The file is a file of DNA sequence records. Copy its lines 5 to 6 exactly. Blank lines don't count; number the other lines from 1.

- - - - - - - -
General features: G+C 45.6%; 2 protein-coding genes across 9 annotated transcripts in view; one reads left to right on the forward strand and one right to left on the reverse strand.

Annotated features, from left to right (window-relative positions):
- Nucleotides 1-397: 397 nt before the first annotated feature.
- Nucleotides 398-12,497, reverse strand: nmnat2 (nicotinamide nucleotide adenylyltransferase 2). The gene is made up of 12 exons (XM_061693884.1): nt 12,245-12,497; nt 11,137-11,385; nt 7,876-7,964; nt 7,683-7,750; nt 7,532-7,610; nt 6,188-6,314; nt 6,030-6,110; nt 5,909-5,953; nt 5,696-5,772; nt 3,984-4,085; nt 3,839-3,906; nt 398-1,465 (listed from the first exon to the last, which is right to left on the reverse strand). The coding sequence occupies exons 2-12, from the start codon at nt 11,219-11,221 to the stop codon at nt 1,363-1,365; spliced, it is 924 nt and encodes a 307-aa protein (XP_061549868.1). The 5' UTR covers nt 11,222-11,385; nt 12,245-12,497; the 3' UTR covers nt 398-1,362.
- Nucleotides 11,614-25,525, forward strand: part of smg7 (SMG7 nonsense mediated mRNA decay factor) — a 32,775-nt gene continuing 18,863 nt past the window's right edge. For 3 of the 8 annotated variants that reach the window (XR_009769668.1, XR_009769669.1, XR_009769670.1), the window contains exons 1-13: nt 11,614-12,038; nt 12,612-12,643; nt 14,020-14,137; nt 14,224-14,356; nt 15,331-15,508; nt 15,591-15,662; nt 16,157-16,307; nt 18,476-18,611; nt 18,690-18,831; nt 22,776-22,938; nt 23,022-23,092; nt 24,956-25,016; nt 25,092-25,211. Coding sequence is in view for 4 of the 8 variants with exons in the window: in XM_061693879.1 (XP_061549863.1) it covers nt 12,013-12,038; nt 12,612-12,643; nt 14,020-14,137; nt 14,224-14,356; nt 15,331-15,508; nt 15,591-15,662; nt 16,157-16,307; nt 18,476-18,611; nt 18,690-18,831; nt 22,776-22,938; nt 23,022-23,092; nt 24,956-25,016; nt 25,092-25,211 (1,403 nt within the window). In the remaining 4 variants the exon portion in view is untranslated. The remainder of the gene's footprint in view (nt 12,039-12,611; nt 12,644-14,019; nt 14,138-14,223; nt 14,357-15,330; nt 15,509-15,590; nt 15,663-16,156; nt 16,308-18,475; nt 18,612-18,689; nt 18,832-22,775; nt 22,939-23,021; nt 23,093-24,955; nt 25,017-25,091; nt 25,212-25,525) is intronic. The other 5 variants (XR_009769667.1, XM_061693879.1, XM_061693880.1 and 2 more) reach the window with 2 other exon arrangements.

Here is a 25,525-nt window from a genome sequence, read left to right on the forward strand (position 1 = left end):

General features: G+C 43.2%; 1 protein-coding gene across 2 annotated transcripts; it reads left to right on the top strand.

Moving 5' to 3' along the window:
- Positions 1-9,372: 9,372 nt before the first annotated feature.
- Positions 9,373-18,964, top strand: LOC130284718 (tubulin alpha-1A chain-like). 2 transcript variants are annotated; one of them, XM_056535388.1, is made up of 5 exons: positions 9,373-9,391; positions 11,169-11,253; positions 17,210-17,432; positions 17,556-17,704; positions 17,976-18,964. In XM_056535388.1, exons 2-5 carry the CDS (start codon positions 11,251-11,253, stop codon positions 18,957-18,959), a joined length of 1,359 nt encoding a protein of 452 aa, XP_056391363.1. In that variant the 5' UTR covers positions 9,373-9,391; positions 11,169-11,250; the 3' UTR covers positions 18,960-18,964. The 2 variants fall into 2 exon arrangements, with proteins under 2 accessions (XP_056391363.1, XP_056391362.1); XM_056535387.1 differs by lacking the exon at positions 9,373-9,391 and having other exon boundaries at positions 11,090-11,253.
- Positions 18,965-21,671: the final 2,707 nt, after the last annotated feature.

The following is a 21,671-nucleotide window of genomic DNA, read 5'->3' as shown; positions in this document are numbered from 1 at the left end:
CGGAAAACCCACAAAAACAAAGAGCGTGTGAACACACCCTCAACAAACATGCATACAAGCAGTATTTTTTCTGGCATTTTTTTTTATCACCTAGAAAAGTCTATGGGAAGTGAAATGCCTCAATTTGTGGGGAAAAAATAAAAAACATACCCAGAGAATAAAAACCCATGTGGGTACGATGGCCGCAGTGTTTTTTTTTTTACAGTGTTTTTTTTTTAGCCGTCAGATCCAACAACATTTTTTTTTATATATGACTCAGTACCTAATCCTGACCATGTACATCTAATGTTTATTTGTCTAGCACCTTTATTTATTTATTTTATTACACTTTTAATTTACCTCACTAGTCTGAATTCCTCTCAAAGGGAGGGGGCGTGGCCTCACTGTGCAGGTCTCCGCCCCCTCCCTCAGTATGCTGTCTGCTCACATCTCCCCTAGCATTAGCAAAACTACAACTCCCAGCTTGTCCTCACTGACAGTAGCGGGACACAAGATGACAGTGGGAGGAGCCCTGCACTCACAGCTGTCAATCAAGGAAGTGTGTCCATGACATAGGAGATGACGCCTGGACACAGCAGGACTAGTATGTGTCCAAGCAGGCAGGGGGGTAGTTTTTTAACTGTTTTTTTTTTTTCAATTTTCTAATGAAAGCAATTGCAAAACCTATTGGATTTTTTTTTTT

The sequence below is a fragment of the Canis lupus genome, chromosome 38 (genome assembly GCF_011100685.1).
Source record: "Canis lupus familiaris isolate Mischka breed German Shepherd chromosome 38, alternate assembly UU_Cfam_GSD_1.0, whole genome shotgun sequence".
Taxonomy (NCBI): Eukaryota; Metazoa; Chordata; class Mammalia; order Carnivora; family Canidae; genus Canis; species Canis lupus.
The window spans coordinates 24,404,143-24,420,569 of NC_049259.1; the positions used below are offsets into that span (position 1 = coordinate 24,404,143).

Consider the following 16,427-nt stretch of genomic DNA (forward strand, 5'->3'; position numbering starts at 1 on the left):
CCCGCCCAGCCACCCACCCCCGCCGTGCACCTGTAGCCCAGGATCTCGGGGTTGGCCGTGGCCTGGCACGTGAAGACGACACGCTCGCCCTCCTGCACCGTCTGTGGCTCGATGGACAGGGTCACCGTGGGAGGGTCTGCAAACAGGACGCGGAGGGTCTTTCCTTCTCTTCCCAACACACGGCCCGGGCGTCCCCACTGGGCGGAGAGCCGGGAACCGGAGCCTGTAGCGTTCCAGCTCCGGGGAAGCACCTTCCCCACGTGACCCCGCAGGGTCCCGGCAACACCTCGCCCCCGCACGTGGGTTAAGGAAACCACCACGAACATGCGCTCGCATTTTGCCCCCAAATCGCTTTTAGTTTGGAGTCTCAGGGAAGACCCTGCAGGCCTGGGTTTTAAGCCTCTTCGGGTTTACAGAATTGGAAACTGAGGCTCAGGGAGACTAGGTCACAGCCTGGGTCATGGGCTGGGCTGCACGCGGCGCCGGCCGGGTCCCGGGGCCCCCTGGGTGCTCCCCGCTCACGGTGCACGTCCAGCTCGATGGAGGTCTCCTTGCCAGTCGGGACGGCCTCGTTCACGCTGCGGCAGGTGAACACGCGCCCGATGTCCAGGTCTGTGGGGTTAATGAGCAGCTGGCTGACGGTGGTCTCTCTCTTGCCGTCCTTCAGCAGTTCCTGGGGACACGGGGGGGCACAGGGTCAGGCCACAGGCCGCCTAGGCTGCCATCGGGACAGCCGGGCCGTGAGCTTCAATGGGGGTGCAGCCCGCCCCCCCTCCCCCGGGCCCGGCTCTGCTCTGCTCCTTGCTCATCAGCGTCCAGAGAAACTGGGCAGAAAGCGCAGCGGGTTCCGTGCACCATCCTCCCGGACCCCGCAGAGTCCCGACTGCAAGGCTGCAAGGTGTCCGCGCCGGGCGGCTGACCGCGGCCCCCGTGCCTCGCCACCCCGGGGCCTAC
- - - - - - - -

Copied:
- Nucleotides 11,614-25,525, forward strand: part of smg7 (SMG7 nonsense mediated mRNA decay factor) — a 32,775-nt gene continuing 18,863 nt past the window's right edge. For 3 of the 8 annotated variants that reach the window (XR_009769668.1, XR_009769669.1, XR_009769670.1), the window contains exons 1-13: nt 11,614-12,038; nt 12,612-12,643; nt 14,020-14,137; nt 14,224-14,356; nt 15,331-15,508; nt 15,591-15,662; nt 16,157-16,307; nt 18,476-18,611; nt 18,690-18,831; nt 22,776-22,938; nt 23,022-23,092; nt 24,956-25,016; nt 25,092-25,211. Coding sequence is in view for 4 of the 8 variants with exons in the window: in XM_061693879.1 (XP_061549863.1) it covers nt 12,013-12,038; nt 12,612-12,643; nt 14,020-14,137; nt 14,224-14,356; nt 15,331-15,508; nt 15,591-15,662; nt 16,157-16,307; nt 18,476-18,611; nt 18,690-18,831; nt 22,776-22,938; nt 23,022-23,092; nt 24,956-25,016; nt 25,092-25,211 (1,403 nt within the window). In the remaining 4 variants the exon portion in view is untranslated. The remainder of the gene's footprint in view (nt 12,039-12,611; nt 12,644-14,019; nt 14,138-14,223; nt 14,357-15,330; nt 15,509-15,590; nt 15,663-16,156; nt 16,308-18,475; nt 18,612-18,689; nt 18,832-22,775; nt 22,939-23,021; nt 23,093-24,955; nt 25,017-25,091; nt 25,212-25,525) is intronic. The other 5 variants (XR_009769667.1, XM_061693879.1, XM_061693880.1 and 2 more) reach the window with 2 other exon arrangements.

Here is a 25,525-nt window from a genome sequence, read left to right on the forward strand (position 1 = left end):